Review – Sandman: Overture # 6

o·ver·ture
ˈōvərCHər,ˈōvərˌCHo͝or/
noun
noun: overture; plural noun: overtures
  1. 1.
    an introduction to something more substantial.

Sandman: Overture, and I mean the whole series, not just #6, because it is something that you really need to read all of to not understand it, is the story of what happened leading up to Sandman: Preludes and Nocturnes, which was the first story that was put out in 1989.

 

The general plot is that the universes are dying and Dream wants to escape the destruction and goes on a quest to find a way to survive. It’s a rather Lovecraftian tail in the truest sense of the word. Lovecraft gets applied often to tales of ancient and incomprehensible creatures and gods. But what he often wrote most about was the journals of people who were witness to events and words that we mere mortals cannot comprehend. Lovecraft was obsessed with the size of the Universe and how small we are.

 

I’d never really tied Lovecraft and Sandman, but the beloved series actually does seem to have a common bloodline. They are seemingly random tales that are a vision of other worlds that are beyond time and comprehension.

 

Overture, the aptly named story, seems to imply that it is occurring during the Crisis on Infinite Earths. Like a proper Vertigo book, it doesn’t step much into the DC Universe, so it’s hard to tie it down, but we must remember that the first Crisis happened from 1985 to 1986, which is right before Sandman came out. I think, if my guess is correct, that it’s a perfect origin story for Morpheus.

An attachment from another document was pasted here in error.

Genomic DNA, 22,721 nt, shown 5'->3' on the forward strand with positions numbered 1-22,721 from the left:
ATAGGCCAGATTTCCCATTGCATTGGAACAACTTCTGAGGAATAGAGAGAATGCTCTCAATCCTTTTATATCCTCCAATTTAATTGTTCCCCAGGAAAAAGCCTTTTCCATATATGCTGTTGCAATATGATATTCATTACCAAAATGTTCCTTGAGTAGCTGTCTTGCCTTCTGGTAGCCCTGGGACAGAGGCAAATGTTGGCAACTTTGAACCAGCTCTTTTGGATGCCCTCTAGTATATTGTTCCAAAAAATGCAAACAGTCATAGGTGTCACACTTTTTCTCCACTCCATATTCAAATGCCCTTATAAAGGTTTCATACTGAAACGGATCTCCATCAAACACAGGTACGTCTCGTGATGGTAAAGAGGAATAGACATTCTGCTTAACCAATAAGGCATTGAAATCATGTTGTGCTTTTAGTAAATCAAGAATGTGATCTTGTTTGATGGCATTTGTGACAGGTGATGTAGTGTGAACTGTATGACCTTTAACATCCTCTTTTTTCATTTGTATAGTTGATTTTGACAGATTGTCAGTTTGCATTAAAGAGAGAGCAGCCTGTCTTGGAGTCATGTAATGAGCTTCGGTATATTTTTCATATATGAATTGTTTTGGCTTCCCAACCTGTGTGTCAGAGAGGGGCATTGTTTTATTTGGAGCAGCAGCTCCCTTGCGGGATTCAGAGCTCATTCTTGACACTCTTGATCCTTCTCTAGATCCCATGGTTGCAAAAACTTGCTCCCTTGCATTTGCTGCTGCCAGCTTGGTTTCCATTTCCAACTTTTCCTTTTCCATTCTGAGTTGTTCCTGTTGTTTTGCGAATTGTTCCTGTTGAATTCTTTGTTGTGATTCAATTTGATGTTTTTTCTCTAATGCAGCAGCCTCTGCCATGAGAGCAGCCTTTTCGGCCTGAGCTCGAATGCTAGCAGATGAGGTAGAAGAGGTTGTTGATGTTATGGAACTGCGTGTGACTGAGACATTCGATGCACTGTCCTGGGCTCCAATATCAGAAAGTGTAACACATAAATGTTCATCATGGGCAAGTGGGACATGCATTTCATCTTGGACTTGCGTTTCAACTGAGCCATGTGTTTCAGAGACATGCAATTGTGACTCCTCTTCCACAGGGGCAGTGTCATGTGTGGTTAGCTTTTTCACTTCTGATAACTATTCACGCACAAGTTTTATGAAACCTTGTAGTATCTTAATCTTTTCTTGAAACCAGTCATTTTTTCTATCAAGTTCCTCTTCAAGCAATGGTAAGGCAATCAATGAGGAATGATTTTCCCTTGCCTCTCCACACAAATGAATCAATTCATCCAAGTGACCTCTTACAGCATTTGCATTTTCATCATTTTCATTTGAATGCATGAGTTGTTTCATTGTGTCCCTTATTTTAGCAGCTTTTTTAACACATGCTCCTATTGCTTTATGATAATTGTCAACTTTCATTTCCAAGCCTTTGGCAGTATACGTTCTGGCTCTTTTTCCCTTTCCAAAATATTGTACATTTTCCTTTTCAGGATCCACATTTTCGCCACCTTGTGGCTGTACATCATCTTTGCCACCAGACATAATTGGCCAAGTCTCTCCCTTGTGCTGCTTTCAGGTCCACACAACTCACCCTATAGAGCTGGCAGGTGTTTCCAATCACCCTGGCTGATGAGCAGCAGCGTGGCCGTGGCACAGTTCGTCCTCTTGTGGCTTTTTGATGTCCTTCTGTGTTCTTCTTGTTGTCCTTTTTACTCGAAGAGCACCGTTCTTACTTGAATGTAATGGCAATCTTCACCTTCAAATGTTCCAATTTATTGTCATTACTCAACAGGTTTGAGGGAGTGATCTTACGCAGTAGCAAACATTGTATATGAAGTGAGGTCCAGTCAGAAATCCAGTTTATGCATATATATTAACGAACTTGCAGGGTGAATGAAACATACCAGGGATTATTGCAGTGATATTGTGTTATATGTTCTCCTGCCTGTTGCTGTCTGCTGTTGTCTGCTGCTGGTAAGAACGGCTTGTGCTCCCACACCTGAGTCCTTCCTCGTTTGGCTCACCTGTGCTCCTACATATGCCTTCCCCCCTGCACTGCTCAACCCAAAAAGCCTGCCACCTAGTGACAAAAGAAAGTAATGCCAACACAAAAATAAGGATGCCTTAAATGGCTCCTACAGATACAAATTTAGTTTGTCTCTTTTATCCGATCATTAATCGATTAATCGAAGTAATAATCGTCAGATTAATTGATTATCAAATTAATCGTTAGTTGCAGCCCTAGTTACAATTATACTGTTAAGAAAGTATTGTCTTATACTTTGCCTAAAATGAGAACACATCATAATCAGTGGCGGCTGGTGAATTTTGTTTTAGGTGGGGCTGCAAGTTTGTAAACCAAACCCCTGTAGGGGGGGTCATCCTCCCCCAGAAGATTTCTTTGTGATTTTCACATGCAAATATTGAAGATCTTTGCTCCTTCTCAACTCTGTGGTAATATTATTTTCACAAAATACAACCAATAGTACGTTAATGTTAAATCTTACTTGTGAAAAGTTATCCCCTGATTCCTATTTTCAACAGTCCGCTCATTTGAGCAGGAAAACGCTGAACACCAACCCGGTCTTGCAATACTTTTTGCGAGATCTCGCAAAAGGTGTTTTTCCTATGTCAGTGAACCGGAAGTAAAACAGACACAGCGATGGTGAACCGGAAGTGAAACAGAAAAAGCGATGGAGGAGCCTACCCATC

Like all Sandman books, these are for people who already are a little odd, and this mini-series is just the same. It’s hard to read, even if you are acquainted with this style. I liken it to the long form that Alan Moore uses in a lot of his stories that he writes for himself. It’s monologue, and is a narration of the events and what Dream is trying to do. It’s as far away from super hero as you get. And it’s so very good for that fact.

 

One last, direct piece of comics from the later 80s, early 90s. A taste of the Vertigo that was, in Neil Gaiman’s classic style, with Dave McKean covers. It makes me want to put on my leather jacket and listed to Disintegration on repeat.

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